More Batteries, Less Oil
Time's Michael Grunwald says that although the 2009 stimulus might have been too small, it sure has made a big difference to the American battery industry:
Before 2009, the U.S. was supplying less than 2% of a tiny global market in advanced batteries. When the stimulus-funded factories are all complete, they’ll have the capacity to supply 40% of a rapidly growing global market, about 500,000 batteries a year. The stimulus will also boost our supply of electric-vehicle charging stations by more than 3,000%. And the Obama administration has provided loans to help Tesla, Fisker and Nissan build electric-car factories in the U.S., all part of Obama’s pledge to put 1 million plug-ins on the road by 2015. That is what change looks like, even if the President doesn’t beat his chest and call for mass beheadings on Wall Street while it happens.
Point taken, though I wouldn't mind at least a few targeted beheadings on Wall Street as well. Plus there's this about newly announced fuel economy regs for big rigs:
The regulations call for reductions on fuel consumption and greenhouse gas emissions by 2018 of 9 to 23 percent, depending on the type of vehicle. Trucks and other heavy vehicles make up only 4 percent of the domestic vehicle fleet, but given the distance they travel, the time they spend idling and their low fuel efficiency, they end up consuming about 20% of all vehicle fuel, according to the Union of Concerned Scientists. Experts say that a 20 percent reduction in heavy vehicle emissions would boost fuel efficiency to an average of 8 miles per gallon from 6 miles now.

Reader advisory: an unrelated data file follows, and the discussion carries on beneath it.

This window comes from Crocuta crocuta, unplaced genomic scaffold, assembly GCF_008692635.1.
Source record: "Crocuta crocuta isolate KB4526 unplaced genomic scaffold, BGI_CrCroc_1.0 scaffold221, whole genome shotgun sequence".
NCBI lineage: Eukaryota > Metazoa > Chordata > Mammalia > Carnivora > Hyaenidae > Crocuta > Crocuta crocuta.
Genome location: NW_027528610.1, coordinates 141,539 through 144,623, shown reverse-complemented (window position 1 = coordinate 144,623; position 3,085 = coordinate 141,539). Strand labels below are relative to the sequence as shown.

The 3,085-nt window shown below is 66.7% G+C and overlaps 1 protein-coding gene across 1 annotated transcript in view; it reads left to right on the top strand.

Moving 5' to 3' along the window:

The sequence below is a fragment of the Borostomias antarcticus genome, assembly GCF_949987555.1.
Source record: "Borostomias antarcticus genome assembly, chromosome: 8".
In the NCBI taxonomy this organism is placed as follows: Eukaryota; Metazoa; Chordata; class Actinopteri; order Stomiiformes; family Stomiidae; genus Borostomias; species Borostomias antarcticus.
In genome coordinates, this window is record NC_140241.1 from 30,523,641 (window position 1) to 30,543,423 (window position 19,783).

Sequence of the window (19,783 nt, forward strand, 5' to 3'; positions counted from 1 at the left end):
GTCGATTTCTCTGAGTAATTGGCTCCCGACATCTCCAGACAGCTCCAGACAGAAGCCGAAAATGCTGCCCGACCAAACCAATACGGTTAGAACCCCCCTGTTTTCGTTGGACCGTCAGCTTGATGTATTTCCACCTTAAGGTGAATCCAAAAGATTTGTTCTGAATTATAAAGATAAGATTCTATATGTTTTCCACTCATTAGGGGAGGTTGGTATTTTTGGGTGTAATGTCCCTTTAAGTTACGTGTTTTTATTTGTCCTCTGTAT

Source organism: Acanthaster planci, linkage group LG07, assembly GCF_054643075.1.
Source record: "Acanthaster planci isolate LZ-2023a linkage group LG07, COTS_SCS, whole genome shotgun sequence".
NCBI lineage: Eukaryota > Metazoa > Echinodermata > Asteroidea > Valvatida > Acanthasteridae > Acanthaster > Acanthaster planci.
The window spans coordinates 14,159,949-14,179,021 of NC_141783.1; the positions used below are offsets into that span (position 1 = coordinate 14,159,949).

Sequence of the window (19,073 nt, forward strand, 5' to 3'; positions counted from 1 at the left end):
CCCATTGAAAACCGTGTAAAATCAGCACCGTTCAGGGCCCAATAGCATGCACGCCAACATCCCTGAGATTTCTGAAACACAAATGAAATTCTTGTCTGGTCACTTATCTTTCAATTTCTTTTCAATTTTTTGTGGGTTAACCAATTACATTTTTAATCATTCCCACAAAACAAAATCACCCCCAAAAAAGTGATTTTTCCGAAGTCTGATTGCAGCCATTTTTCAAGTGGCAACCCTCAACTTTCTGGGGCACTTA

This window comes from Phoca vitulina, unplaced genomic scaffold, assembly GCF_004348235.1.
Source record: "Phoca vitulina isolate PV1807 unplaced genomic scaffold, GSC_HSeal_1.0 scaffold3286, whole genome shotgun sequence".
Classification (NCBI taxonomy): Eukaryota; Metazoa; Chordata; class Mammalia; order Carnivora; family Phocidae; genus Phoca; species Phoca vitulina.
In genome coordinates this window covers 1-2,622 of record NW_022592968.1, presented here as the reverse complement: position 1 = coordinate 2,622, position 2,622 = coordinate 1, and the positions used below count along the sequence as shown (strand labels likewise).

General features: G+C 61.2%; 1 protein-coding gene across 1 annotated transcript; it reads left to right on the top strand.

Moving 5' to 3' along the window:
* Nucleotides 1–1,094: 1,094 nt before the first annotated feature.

The announcement comes less than two weeks after Obama and the country’s automakers unveiled new fuel economy rules for passenger vehicles that would boost fleet-wide average gas mileage to 54.5 miles per gallon by 2025, from about 27.8 miles per gallon now.
Let's do some arithmetic. Trucks use 20% of all vehicle fuel, and the new standards will increase their efficiency from 6 mpg to 8 mpg. That's 25% less fuel in a fleet that accounts for 20% of all fuel use, or 5% less total fuel used. It's not going to solve global warming all on its own, but it's probably more than you would have guessed. Add that to the new regs for cars and light trucks, and American gasoline use is going to go down pretty considerably by 2025. It just goes to show what vigorous executive action, combined with an implicit threat from us radical lefties in California,1 can accomplish.
1Just in case I'm being too opaque, here's what this means. California has long had an exemption that allows it to set its own standards for auto emissions, which in the case of CO2 is basically the same thing as setting standards for fuel economy. Automakers really, really don't want to have separate standards for California and everywhere else, so the threat that we communists in the Golden State will unilaterally ratchet up our own standards gives them an incentive to agree to nationwide standards that are tougher than they'd otherwise agree to. You can thank us later.
UPDATE: I'll grant, though, that this is a good question: Why are big rigs are so inefficient in the first place, given that they're commercial vehicles and their owners are pretty obsessive about fuel costs? My guess is that just like commercial building owners, truck owners simply don't always focus on long-term things like energy efficiency. It's human nature.